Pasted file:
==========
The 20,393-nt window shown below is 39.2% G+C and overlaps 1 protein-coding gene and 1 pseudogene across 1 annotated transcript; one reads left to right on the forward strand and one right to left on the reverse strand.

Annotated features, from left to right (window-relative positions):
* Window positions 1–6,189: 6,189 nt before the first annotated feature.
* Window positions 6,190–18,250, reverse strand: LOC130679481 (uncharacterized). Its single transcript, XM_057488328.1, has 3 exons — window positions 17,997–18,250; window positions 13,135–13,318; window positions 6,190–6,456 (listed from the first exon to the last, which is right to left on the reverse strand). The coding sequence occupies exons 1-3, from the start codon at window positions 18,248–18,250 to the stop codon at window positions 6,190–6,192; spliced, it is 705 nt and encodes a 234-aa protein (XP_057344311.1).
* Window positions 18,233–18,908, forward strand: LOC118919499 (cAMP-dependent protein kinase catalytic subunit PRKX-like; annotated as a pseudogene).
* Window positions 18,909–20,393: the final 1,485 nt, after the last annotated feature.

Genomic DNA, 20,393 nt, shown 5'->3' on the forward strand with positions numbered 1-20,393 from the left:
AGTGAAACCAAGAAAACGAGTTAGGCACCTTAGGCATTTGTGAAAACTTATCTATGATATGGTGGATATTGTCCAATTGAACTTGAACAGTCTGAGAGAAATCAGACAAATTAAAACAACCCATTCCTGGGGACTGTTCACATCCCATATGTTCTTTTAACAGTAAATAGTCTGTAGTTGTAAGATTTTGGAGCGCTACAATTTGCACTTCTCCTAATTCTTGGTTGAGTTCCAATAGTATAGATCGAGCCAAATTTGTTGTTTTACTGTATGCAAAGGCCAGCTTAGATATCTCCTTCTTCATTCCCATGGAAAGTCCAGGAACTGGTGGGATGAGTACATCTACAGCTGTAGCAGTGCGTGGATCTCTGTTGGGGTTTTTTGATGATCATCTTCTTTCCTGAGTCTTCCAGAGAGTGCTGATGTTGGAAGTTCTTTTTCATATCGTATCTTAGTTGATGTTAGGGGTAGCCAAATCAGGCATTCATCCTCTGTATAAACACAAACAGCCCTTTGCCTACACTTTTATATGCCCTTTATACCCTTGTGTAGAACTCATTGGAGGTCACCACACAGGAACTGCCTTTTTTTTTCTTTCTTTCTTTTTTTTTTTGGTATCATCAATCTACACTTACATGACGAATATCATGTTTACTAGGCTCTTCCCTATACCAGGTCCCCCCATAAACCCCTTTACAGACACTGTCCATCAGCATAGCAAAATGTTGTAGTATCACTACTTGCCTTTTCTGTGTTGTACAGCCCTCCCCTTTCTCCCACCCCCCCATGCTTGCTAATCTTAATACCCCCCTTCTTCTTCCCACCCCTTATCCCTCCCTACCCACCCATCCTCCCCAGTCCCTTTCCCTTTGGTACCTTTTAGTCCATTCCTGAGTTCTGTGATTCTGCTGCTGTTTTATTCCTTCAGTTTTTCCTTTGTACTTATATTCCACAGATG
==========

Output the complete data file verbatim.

The 20,393-nt window shown below is 39.2% G+C and overlaps 1 protein-coding gene and 1 pseudogene across 1 annotated transcript; one reads left to right on the forward strand and one right to left on the reverse strand.

Annotated features, from left to right (window-relative positions):
* Window positions 1–6,189: 6,189 nt before the first annotated feature.
* Window positions 6,190–18,250, reverse strand: LOC130679481 (uncharacterized). Its single transcript, XM_057488328.1, has 3 exons — window positions 17,997–18,250; window positions 13,135–13,318; window positions 6,190–6,456 (listed from the first exon to the last, which is right to left on the reverse strand). The coding sequence occupies exons 1-3, from the start codon at window positions 18,248–18,250 to the stop codon at window positions 6,190–6,192; spliced, it is 705 nt and encodes a 234-aa protein (XP_057344311.1).
* Window positions 18,233–18,908, forward strand: LOC118919499 (cAMP-dependent protein kinase catalytic subunit PRKX-like; annotated as a pseudogene).
* Window positions 18,909–20,393: the final 1,485 nt, after the last annotated feature.

Genomic DNA, 20,393 nt, shown 5'->3' on the forward strand with positions numbered 1-20,393 from the left:
AGTGAAACCAAGAAAACGAGTTAGGCACCTTAGGCATTTGTGAAAACTTATCTATGATATGGTGGATATTGTCCAATTGAACTTGAACAGTCTGAGAGAAATCAGACAAATTAAAACAACCCATTCCTGGGGACTGTTCACATCCCATATGTTCTTTTAACAGTAAATAGTCTGTAGTTGTAAGATTTTGGAGCGCTACAATTTGCACTTCTCCTAATTCTTGGTTGAGTTCCAATAGTATAGATCGAGCCAAATTTGTTGTTTTACTGTATGCAAAGGCCAGCTTAGATATCTCCTTCTTCATTCCCATGGAAAGTCCAGGAACTGGTGGGATGAGTACATCTACAGCTGTAGCAGTGCGTGGATCTCTGTTGGGGTTTTTTGATGATCATCTTCTTTCCTGAGTCTTCCAGAGAGTGCTGATGTTGGAAGTTCTTTTTCATATCGTATCTTAGTTGATGTTAGGGGTAGCCAAATCAGGCATTCATCCTCTGTATAAACACAAACAGCCCTTTGCCTACACTTTTATATGCCCTTTATACCCTTGTGTAGAACTCATTGGAGGTCACCACACAGGAACTGCCTTTTTTTTTCTTTCTTTCTTTTTTTTTTTGGTATCATCAATCTACACTTACATGACGAATATCATGTTTACTAGGCTCTTCCCTATACCAGGTCCCCCCATAAACCCCTTTACAGACACTGTCCATCAGCATAGCAAAATGTTGTAGTATCACTACTTGCCTTTTCTGTGTTGTACAGCCCTCCCCTTTCTCCCACCCCCCCATGCTTGCTAATCTTAATACCCCCCTTCTTCTTCCCACCCCTTATCCCTCCCTACCCACCCATCCTCCCCAGTCCCTTTCCCTTTGGTACCTTTTAGTCCATTCCTGAGTTCTGTGATTCTGCTGCTGTTTTATTCCTTCAGTTTTTCCTTTGTACTTATATTCCACAGATG